I mentioned in my post about adding to my position in HCP that I had made some option transactions as well. I had a 2 open put options that were scheduled to expire in the money at the close of today's trading but decided to roll them out until a later time. I was probably a bit hasty with these moves, but with the weakness in the markets that we were seeing in the early parts of December I was kind of caught with my pants down without much free capital should there be continued weakness. All the more reason to keep a larger cash buffer. Of course, the Fed then announced this week that they were scaling back the latest round of QE to "only" $75 billion in purchases per month, and the markets rejoiced. Even though the trades were probably done with a bit more emotion than I should have allowed, I think things will still turn out alright as I'll lower my overall cost basis' for each of the options.
I originally sold a put option on Realty Income (O) back in May that was set to expire today. With the talks of tapering by the Fed and the supposed higher interest rates to come with that, REITs, including O, have sold off pretty hard the second half of the year. The original put option was at a $45 strike price and I received $281.26 in option premium. Well, the share price of O continued to tumble since then and is currently around $38. I decided to buy back that option and sell another one expiring in March 2014 with a $40 strike price. I took a hit on the option premium as it cost me $828.73, for a net loss of $547.47. Ouch. That's partially offset by the $391.26 I received for the $40 option, but it's still a net loss. Accounting for the drop in strike price and the net proceeds from all of the option premiums, my new cost basis should the option be executed will be $41.56 instead of the original $42.19.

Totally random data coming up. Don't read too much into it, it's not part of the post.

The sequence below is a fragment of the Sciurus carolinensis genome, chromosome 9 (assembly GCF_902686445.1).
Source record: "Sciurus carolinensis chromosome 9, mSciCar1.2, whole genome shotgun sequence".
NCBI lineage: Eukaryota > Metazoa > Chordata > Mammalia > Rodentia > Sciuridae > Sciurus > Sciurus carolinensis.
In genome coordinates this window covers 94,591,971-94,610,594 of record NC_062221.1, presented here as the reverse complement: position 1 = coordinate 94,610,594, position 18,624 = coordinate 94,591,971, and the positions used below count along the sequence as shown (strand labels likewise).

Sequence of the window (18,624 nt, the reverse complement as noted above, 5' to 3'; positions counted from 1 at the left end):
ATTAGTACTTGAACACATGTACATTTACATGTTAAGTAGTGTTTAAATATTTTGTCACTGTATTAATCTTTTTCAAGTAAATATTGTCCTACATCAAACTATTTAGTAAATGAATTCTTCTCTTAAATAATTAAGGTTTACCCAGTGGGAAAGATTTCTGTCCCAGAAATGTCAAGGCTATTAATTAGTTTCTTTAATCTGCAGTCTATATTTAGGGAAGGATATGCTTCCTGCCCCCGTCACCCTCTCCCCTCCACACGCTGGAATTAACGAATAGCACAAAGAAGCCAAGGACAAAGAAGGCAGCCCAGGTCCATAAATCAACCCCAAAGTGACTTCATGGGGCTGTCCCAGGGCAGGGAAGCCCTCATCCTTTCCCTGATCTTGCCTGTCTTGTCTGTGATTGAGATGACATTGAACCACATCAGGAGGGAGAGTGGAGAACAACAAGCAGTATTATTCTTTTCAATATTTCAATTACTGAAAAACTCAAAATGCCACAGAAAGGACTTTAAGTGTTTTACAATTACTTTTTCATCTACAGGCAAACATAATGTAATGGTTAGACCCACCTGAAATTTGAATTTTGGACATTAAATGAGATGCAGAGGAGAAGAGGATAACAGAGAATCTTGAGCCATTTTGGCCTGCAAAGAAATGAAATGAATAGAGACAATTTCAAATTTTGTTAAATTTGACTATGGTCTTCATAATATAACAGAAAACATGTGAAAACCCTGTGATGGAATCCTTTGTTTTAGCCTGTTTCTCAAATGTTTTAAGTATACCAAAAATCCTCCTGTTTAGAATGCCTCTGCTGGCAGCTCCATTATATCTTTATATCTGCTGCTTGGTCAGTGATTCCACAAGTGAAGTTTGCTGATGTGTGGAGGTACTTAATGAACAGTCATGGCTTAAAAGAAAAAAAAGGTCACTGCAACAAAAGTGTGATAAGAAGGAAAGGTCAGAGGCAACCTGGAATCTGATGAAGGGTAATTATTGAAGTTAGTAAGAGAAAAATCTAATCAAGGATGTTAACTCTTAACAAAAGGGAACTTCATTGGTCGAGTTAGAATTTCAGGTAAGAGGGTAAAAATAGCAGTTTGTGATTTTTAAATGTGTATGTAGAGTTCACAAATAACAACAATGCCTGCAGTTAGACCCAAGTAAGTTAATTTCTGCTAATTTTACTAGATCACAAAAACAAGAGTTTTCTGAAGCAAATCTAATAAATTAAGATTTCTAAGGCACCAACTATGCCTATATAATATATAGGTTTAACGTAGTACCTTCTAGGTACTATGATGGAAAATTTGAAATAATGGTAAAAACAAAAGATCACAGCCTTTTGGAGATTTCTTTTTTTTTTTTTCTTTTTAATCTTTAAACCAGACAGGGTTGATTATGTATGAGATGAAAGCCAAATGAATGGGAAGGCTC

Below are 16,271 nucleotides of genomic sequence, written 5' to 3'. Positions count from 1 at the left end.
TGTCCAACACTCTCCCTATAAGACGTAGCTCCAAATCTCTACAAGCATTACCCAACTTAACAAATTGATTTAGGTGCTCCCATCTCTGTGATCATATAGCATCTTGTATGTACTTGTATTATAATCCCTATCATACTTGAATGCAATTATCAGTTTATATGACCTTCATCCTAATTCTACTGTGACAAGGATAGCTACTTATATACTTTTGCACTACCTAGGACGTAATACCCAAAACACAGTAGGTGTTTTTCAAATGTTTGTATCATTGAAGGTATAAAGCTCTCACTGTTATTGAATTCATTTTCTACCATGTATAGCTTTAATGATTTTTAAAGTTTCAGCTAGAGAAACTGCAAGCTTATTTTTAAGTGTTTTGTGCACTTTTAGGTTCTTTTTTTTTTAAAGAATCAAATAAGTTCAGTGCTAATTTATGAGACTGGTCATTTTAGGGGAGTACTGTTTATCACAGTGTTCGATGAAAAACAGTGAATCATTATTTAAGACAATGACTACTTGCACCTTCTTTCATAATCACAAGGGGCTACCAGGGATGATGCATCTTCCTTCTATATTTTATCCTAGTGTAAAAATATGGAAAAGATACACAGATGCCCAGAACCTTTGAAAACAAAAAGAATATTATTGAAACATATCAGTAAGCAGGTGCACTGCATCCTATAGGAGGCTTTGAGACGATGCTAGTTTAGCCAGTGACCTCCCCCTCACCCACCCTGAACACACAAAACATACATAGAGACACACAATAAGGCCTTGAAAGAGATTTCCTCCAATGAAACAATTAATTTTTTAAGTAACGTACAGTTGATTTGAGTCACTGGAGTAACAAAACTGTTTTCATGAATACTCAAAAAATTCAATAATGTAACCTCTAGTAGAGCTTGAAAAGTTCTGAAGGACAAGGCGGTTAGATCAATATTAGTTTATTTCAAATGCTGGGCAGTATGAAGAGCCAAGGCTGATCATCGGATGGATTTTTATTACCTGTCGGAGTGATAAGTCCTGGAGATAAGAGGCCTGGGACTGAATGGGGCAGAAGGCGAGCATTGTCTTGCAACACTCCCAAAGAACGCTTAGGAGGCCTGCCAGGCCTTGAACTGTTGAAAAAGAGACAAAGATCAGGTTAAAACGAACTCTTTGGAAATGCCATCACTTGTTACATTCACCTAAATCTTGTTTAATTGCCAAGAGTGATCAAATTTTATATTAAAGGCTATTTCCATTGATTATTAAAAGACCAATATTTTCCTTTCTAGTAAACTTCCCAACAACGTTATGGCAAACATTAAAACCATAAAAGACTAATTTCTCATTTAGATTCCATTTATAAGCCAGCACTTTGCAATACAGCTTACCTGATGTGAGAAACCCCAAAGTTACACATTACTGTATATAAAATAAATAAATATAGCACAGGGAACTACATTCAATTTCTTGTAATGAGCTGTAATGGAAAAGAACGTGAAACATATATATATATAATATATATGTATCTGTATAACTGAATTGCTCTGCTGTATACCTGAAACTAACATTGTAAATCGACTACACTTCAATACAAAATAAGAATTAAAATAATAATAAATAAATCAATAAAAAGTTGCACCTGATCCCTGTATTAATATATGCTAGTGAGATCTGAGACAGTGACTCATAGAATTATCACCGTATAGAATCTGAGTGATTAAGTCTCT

The second option that I had closed out was the $22 strike option on Cisco (CSCO) also expiring today. I initiated the position back in October and received $71.01 in option premium. In order to close out the position I had to buy to close the option for $1.62 costing me $170.13 after commission and fees, and a net loss of $99.12. I then sold the March 2014 $22 option for $2.10 which brought in $201.26 in option premium after commission and fees. Despite the loss on the original option, my per share cost basis if executed decreased from $21.29 to $20.82, or 2.21%.
I feel better about the move on the Cisco option than I do about the Realty Income trades, as the Cisco moves gave a net profit should the option expire worthless whereas the Realty Income one does not. I should have sold the $45 strike option on O again instead of dropping to the $40, but the $40 offered a better cost basis on an option that is most likely to execute. Overall though, I'm glad I was able to further lower my cost basis' so that will work just fine as well as provide some more capital should the markets have some weakness to close out 2013 or to kickoff 2014.
My total option premium income received in 2013 remains at $1,754.96 as I consider these options to still be open until it is completely closed through either expiration, execution, or by my own doing.
I've updated my Option Summary and Portfolio pages to reflect these changes.
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